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Ludshott Manor

A Grade II Listed Building in Bramshott and Liphook, Hampshire

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Latitude: 51.0999 / 51°5'59"N

Longitude: -0.798 / 0°47'52"W

OS Eastings: 484257

OS Northings: 134081

OS Grid: SU842340

Mapcode National: GBR DCG.WKX

Mapcode Global: FRA 9666.YQG

Plus Code: 9C3X36X2+WQ

Entry Name: Ludshott Manor

Listing Date: 7 November 1996

Grade: II

Source: Historic England

Source ID: 1267840

English Heritage Legacy ID: 462534

Location: Bramshott and Liphook, East Hampshire, Hampshire, GU30

County: Hampshire

Civil Parish: Bramshott and Liphook

Traditional County: Hampshire

Lieutenancy Area (Ceremonial County): Hampshire

Church of England Parish: Bramshott and Liphook St Mary the Virgin

Church of England Diocese: Portsmouth

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SU 83 SW

Ludshott Manor


Country House, now an old peoples home. 1827-8 remodelling and enlargement by P. F. Robinson, for Sir James Macdonald, of an earlier house; chapel added in 1870; C20 alterations. Dressed stone. Welsh slate roof with coped gables. Axial stacks with polygonal shafts. PLAN: The old house is contained in the north west wing. In 1827-8 it was remodelled as the south west garden front in the Tudor style and a large wing was added on the south east side with a south east entrance front having a tower on the north east corner. In 1870 a chapel was built on the north west side and in 1928 the main entrance was altered by Kitchen. Tudor style. EXTERIOR: 2 storeys and attic. Asymmetrical 4-bay SE front with large squat 3-storey tower on right and projecting gabled bay to left of centre with canted stone bay window on ground floor and armorial panel in gable; 1, 2 and 3-light stone mullion-transom windows with hoodmoulds and casements; to right of centre a chamfered 4-centred arch doorway with hoodmould inserted by Kitchen in 1928, the original doorway was to right at base of tower. Single-storey wing built on front of left bay later in C20. South west garden front has six gabled bays and 1870 chapel on left; three symmetrical gables at centre, the centre one advanced and with 1:3:1 4-centred arch windows on ground floor, oriel on first floor and blind loop above in gable, the flanking gabled bays have large canted bay windows on ground floor; to right the SE cross-wing with large centre gable flanked by smaller gables set back, C20 single-storey extension obscuring ground floor; to left the chapel with polygonal apse to LH [NW] end. INTERIOR: Much of the 1827-8 interior remains intact including Gothick joinery, panelled ceilings with bosses at the intersections of the ribs, moulded arches and a Gothick screen in the hall, the staircase behind has an C18 panelled dado, but the balustrade is C19. In 1928 Kitchen blocked the main entrance into the hall at the base of the tower and formed an entrance vestibule in the room to its left by inserting an Arts and Crafts glazed timber screen. The Victorian chapel has been subdivided. SOURCES: Colvin, H. Biographical Dictionary of British Architects 1600-1840, page 701. Buildings of England, page 141. Robinson, P. F. Designs for Ornamental Villas [1836], design no.XI.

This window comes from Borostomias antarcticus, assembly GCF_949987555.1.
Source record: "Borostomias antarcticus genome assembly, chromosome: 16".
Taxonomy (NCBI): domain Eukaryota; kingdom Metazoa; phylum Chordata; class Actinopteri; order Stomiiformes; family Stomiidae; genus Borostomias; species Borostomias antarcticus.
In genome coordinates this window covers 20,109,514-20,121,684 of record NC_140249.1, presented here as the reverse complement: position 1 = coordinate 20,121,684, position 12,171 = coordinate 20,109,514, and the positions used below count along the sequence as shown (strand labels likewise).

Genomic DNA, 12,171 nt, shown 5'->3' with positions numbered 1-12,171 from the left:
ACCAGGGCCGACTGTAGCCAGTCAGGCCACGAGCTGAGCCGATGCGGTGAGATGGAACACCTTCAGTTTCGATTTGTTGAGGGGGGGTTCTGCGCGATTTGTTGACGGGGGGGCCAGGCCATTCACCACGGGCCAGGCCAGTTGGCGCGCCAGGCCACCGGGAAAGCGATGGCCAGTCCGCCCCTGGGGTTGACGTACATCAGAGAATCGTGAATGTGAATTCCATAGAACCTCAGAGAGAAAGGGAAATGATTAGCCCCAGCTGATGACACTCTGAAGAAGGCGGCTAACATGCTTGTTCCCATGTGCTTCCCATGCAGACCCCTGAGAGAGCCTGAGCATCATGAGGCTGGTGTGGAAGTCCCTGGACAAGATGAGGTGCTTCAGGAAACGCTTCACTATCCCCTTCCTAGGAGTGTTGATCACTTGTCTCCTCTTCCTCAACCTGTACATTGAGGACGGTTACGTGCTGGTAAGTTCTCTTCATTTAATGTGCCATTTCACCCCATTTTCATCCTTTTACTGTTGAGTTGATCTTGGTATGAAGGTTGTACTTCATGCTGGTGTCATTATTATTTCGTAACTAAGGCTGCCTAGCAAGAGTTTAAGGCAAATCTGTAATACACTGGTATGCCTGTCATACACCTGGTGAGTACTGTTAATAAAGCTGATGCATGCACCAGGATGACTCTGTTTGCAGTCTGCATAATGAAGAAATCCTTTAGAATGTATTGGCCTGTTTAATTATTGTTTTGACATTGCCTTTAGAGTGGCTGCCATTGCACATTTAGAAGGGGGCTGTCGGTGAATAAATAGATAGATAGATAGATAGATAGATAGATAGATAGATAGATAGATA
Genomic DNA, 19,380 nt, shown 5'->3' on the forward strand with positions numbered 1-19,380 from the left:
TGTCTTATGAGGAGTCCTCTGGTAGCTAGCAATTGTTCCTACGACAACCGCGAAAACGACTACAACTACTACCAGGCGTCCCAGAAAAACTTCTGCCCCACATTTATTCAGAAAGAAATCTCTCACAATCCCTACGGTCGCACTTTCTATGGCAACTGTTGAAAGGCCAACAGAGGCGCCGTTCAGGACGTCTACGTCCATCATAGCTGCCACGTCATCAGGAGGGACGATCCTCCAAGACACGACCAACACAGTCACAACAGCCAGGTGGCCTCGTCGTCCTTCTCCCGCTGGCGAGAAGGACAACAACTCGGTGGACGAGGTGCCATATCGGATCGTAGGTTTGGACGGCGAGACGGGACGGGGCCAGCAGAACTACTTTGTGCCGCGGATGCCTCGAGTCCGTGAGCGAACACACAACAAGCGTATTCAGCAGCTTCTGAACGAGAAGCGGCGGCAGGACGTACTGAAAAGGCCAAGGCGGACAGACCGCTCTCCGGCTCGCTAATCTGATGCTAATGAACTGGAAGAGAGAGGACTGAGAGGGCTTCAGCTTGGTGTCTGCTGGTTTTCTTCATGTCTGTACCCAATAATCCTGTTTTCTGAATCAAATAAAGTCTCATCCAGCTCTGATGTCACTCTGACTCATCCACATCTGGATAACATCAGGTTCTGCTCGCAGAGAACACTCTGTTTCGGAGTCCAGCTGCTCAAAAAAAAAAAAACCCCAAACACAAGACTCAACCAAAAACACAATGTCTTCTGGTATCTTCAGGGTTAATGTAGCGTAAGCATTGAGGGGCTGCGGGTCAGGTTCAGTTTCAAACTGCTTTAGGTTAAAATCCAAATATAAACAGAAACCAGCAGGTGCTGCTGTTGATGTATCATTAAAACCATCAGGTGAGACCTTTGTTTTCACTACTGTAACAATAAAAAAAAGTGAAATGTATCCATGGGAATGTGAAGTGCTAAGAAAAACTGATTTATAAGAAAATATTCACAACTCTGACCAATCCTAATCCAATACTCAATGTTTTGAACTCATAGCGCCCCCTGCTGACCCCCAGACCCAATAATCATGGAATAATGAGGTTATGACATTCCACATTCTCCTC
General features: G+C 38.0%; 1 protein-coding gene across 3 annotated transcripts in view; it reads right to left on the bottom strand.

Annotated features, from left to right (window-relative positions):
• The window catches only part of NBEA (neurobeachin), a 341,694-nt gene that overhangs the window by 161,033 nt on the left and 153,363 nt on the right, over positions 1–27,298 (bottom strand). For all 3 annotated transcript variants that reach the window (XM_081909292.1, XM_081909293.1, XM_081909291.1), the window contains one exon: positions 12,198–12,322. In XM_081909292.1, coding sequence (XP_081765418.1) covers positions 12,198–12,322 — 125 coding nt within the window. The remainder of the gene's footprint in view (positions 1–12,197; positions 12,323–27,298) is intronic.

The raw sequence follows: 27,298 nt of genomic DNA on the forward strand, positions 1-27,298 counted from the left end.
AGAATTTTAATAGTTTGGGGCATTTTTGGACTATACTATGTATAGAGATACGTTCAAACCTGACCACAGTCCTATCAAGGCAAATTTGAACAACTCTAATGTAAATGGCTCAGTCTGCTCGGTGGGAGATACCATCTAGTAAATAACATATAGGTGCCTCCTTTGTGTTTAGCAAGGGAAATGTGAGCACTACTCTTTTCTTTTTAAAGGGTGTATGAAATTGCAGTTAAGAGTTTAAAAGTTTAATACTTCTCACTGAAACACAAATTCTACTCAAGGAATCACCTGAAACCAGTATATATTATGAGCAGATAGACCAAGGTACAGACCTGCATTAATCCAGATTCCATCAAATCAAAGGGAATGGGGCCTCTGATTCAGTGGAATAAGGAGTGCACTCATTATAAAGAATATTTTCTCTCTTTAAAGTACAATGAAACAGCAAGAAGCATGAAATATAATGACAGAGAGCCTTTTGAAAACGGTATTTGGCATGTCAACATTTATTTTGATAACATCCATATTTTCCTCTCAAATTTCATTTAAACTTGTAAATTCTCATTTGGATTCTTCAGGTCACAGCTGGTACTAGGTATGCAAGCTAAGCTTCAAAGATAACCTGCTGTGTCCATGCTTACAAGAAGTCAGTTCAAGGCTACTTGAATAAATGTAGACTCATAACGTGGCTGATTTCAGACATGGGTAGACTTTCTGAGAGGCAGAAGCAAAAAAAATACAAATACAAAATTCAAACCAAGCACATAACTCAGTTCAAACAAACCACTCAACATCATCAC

Listing NGR: SU8425634085

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